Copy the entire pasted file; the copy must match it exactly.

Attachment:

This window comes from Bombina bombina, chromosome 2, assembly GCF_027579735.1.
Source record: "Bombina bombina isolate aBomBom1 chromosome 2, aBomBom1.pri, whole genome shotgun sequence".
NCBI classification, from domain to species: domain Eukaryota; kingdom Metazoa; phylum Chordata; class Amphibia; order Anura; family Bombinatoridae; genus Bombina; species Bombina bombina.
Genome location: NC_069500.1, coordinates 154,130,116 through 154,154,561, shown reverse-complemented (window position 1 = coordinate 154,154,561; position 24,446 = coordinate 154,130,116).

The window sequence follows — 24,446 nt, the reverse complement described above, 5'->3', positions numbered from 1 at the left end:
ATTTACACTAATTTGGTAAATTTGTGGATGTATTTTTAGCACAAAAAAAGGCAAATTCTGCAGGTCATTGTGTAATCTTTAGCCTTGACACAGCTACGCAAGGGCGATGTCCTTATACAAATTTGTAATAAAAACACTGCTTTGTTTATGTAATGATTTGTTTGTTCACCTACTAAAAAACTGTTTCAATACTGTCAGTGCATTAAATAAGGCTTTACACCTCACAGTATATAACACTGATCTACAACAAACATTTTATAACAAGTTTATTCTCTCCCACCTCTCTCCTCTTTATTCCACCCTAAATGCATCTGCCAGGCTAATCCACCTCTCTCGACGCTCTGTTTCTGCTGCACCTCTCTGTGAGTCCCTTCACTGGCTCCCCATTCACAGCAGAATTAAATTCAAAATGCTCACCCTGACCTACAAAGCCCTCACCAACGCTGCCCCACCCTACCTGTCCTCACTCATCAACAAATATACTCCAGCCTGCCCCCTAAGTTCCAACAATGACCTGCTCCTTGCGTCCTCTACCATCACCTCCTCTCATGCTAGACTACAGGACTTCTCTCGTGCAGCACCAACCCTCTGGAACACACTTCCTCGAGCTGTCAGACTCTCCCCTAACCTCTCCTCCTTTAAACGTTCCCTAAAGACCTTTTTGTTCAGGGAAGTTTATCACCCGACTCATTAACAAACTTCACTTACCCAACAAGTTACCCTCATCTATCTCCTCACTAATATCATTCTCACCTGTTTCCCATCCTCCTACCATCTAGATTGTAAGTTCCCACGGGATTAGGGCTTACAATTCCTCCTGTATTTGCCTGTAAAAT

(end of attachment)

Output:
This window comes from Bombina bombina, chromosome 2, assembly GCF_027579735.1.
Source record: "Bombina bombina isolate aBomBom1 chromosome 2, aBomBom1.pri, whole genome shotgun sequence".
NCBI classification, from domain to species: domain Eukaryota; kingdom Metazoa; phylum Chordata; class Amphibia; order Anura; family Bombinatoridae; genus Bombina; species Bombina bombina.
Genome location: NC_069500.1, coordinates 154,130,116 through 154,154,561, shown reverse-complemented (window position 1 = coordinate 154,154,561; position 24,446 = coordinate 154,130,116).

The window sequence follows — 24,446 nt, the reverse complement described above, 5'->3', positions numbered from 1 at the left end:
ATTTACACTAATTTGGTAAATTTGTGGATGTATTTTTAGCACAAAAAAAGGCAAATTCTGCAGGTCATTGTGTAATCTTTAGCCTTGACACAGCTACGCAAGGGCGATGTCCTTATACAAATTTGTAATAAAAACACTGCTTTGTTTATGTAATGATTTGTTTGTTCACCTACTAAAAAACTGTTTCAATACTGTCAGTGCATTAAATAAGGCTTTACACCTCACAGTATATAACACTGATCTACAACAAACATTTTATAACAAGTTTATTCTCTCCCACCTCTCTCCTCTTTATTCCACCCTAAATGCATCTGCCAGGCTAATCCACCTCTCTCGACGCTCTGTTTCTGCTGCACCTCTCTGTGAGTCCCTTCACTGGCTCCCCATTCACAGCAGAATTAAATTCAAAATGCTCACCCTGACCTACAAAGCCCTCACCAACGCTGCCCCACCCTACCTGTCCTCACTCATCAACAAATATACTCCAGCCTGCCCCCTAAGTTCCAACAATGACCTGCTCCTTGCGTCCTCTACCATCACCTCCTCTCATGCTAGACTACAGGACTTCTCTCGTGCAGCACCAACCCTCTGGAACACACTTCCTCGAGCTGTCAGACTCTCCCCTAACCTCTCCTCCTTTAAACGTTCCCTAAAGACCTTTTTGTTCAGGGAAGTTTATCACCCGACTCATTAACAAACTTCACTTACCCAACAAGTTACCCTCATCTATCTCCTCACTAATATCATTCTCACCTGTTTCCCATCCTCCTACCATCTAGATTGTAAGTTCCCACGGGATTAGGGCTTACAATTCCTCCTGTATTTGCCTGTAAAAT